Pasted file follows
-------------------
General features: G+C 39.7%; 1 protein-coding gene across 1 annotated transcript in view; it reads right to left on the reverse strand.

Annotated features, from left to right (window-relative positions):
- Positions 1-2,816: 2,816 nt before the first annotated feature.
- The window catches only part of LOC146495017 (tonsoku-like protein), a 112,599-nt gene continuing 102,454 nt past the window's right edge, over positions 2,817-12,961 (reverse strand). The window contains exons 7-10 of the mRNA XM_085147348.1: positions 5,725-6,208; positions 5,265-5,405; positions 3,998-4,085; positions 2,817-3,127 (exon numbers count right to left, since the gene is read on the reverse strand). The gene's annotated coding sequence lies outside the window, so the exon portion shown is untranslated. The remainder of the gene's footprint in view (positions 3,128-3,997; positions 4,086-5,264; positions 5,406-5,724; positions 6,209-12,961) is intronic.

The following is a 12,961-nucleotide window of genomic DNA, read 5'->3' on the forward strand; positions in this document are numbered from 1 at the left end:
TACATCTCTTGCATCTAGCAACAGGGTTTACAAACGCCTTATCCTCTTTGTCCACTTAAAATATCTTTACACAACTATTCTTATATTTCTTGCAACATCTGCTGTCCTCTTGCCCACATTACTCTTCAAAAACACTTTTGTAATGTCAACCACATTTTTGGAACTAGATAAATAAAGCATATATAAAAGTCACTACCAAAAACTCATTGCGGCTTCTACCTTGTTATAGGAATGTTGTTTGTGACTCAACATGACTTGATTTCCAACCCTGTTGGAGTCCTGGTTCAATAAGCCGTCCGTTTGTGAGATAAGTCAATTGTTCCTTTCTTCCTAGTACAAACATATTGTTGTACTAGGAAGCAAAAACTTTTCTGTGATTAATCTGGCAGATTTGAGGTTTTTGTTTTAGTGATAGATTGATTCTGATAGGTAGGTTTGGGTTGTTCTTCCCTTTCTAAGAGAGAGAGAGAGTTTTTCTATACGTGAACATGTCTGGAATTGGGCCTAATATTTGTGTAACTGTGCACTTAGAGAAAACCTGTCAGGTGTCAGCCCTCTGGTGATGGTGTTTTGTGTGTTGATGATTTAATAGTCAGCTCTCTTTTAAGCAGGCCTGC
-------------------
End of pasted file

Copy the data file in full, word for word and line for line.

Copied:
General features: G+C 39.7%; 1 protein-coding gene across 1 annotated transcript in view; it reads right to left on the reverse strand.

Annotated features, from left to right (window-relative positions):
- Positions 1-2,816: 2,816 nt before the first annotated feature.
- The window catches only part of LOC146495017 (tonsoku-like protein), a 112,599-nt gene continuing 102,454 nt past the window's right edge, over positions 2,817-12,961 (reverse strand). The window contains exons 7-10 of the mRNA XM_085147348.1: positions 5,725-6,208; positions 5,265-5,405; positions 3,998-4,085; positions 2,817-3,127 (exon numbers count right to left, since the gene is read on the reverse strand). The gene's annotated coding sequence lies outside the window, so the exon portion shown is untranslated. The remainder of the gene's footprint in view (positions 3,128-3,997; positions 4,086-5,264; positions 5,406-5,724; positions 6,209-12,961) is intronic.

The following is a 12,961-nucleotide window of genomic DNA, read 5'->3' on the forward strand; positions in this document are numbered from 1 at the left end:
TACATCTCTTGCATCTAGCAACAGGGTTTACAAACGCCTTATCCTCTTTGTCCACTTAAAATATCTTTACACAACTATTCTTATATTTCTTGCAACATCTGCTGTCCTCTTGCCCACATTACTCTTCAAAAACACTTTTGTAATGTCAACCACATTTTTGGAACTAGATAAATAAAGCATATATAAAAGTCACTACCAAAAACTCATTGCGGCTTCTACCTTGTTATAGGAATGTTGTTTGTGACTCAACATGACTTGATTTCCAACCCTGTTGGAGTCCTGGTTCAATAAGCCGTCCGTTTGTGAGATAAGTCAATTGTTCCTTTCTTCCTAGTACAAACATATTGTTGTACTAGGAAGCAAAAACTTTTCTGTGATTAATCTGGCAGATTTGAGGTTTTTGTTTTAGTGATAGATTGATTCTGATAGGTAGGTTTGGGTTGTTCTTCCCTTTCTAAGAGAGAGAGAGAGTTTTTCTATACGTGAACATGTCTGGAATTGGGCCTAATATTTGTGTAACTGTGCACTTAGAGAAAACCTGTCAGGTGTCAGCCCTCTGGTGATGGTGTTTTGTGTGTTGATGATTTAATAGTCAGCTCTCTTTTAAGCAGGCCTGC